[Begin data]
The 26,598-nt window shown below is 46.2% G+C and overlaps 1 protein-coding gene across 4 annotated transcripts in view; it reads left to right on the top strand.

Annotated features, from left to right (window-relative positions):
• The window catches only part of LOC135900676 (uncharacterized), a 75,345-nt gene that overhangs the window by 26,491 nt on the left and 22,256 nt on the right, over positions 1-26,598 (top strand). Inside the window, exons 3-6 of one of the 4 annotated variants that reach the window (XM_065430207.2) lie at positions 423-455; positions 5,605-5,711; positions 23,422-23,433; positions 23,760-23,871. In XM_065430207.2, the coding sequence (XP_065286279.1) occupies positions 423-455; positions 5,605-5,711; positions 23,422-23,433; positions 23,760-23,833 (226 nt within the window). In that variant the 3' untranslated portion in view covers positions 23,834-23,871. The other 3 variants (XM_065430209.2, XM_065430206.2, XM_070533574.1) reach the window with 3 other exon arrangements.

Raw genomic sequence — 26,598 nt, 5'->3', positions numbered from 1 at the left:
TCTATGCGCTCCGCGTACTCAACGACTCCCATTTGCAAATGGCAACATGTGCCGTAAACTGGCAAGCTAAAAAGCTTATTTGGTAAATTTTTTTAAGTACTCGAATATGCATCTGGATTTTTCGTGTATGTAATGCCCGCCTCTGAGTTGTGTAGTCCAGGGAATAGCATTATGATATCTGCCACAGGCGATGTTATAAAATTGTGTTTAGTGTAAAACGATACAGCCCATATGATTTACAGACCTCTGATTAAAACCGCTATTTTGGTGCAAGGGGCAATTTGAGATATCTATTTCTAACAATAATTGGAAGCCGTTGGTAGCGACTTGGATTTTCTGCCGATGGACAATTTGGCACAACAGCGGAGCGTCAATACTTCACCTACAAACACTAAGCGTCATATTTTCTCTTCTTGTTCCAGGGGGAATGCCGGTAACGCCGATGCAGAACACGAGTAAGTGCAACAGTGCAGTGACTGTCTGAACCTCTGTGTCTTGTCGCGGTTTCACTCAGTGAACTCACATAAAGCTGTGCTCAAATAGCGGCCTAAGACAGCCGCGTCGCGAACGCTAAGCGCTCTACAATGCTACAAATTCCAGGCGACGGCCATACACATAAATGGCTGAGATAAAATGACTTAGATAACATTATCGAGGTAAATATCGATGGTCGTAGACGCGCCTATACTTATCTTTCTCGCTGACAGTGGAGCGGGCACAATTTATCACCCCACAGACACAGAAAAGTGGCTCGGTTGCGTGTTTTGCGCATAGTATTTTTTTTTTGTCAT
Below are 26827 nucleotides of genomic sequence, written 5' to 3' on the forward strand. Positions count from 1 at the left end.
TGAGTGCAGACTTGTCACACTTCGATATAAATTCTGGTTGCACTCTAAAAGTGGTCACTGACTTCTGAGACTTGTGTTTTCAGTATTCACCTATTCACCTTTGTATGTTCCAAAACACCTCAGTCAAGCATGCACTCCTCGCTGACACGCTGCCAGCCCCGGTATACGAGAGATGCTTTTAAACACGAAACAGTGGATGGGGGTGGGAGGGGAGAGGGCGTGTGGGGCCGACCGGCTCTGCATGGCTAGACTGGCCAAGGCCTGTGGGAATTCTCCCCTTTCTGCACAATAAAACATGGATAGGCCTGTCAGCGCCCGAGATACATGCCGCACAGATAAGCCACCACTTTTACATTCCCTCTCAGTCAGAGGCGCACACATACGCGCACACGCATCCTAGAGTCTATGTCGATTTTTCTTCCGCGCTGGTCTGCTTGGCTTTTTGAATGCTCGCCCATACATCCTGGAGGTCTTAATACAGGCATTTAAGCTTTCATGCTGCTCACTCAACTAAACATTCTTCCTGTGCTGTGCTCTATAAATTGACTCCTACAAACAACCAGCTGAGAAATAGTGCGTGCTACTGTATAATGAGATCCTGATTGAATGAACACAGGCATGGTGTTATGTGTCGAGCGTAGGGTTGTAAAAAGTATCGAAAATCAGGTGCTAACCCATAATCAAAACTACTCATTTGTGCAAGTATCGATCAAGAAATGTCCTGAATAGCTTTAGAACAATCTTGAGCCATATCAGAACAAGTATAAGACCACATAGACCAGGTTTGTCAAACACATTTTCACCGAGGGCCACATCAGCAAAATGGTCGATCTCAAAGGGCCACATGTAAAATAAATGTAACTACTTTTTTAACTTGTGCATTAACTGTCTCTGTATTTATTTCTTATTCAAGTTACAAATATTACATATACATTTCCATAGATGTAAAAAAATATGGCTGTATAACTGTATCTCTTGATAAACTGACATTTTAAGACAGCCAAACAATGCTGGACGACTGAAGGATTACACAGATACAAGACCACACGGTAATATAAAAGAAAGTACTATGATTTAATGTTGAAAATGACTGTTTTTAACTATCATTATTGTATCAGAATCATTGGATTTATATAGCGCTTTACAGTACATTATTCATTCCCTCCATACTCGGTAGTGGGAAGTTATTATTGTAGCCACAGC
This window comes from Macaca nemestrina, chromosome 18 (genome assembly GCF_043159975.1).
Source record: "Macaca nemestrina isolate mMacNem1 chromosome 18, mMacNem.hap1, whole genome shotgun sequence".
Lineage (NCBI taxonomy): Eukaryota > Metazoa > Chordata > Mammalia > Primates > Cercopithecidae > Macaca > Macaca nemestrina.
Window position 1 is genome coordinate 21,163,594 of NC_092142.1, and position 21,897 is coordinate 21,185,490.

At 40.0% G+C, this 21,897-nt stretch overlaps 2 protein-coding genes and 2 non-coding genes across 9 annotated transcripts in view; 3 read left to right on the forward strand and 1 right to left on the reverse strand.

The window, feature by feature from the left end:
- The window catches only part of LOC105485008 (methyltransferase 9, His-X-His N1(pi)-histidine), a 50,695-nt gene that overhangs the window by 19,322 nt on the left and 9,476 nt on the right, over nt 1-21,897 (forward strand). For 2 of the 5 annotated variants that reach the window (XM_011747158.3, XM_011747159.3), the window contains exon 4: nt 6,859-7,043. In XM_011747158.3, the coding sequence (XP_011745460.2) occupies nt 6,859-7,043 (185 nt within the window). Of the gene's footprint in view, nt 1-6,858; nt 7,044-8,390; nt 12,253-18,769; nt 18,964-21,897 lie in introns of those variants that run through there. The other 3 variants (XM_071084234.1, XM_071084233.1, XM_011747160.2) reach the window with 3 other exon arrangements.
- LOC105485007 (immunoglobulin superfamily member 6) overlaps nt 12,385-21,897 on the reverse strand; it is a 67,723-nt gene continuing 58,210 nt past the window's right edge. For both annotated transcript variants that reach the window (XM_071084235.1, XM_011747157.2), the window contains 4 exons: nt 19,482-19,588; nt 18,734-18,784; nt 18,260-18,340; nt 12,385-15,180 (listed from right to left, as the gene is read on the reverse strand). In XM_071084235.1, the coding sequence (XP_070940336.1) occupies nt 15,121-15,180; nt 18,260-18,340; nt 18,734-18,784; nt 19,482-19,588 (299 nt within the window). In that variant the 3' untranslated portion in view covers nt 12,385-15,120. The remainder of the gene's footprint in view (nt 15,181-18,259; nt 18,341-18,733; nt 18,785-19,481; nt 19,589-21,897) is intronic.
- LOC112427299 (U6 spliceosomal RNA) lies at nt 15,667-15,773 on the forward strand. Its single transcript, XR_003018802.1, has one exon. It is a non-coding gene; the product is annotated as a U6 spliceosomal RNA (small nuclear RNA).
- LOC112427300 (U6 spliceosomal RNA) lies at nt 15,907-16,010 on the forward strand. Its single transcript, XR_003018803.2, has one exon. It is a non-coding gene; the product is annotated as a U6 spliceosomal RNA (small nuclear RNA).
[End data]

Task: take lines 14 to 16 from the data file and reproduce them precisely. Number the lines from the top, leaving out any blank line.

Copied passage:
- The window catches only part of LOC105485008 (methyltransferase 9, His-X-His N1(pi)-histidine), a 50,695-nt gene that overhangs the window by 19,322 nt on the left and 9,476 nt on the right, over nt 1-21,897 (forward strand). For 2 of the 5 annotated variants that reach the window (XM_011747158.3, XM_011747159.3), the window contains exon 4: nt 6,859-7,043. In XM_011747158.3, the coding sequence (XP_011745460.2) occupies nt 6,859-7,043 (185 nt within the window). Of the gene's footprint in view, nt 1-6,858; nt 7,044-8,390; nt 12,253-18,769; nt 18,964-21,897 lie in introns of those variants that run through there. The other 3 variants (XM_071084234.1, XM_071084233.1, XM_011747160.2) reach the window with 3 other exon arrangements.
- LOC105485007 (immunoglobulin superfamily member 6) overlaps nt 12,385-21,897 on the reverse strand; it is a 67,723-nt gene continuing 58,210 nt past the window's right edge. For both annotated transcript variants that reach the window (XM_071084235.1, XM_011747157.2), the window contains 4 exons: nt 19,482-19,588; nt 18,734-18,784; nt 18,260-18,340; nt 12,385-15,180 (listed from right to left, as the gene is read on the reverse strand). In XM_071084235.1, the coding sequence (XP_070940336.1) occupies nt 15,121-15,180; nt 18,260-18,340; nt 18,734-18,784; nt 19,482-19,588 (299 nt within the window). In that variant the 3' untranslated portion in view covers nt 12,385-15,120. The remainder of the gene's footprint in view (nt 15,181-18,259; nt 18,341-18,733; nt 18,785-19,481; nt 19,589-21,897) is intronic.
- LOC112427299 (U6 spliceosomal RNA) lies at nt 15,667-15,773 on the forward strand. Its single transcript, XR_003018802.1, has one exon. It is a non-coding gene; the product is annotated as a U6 spliceosomal RNA (small nuclear RNA).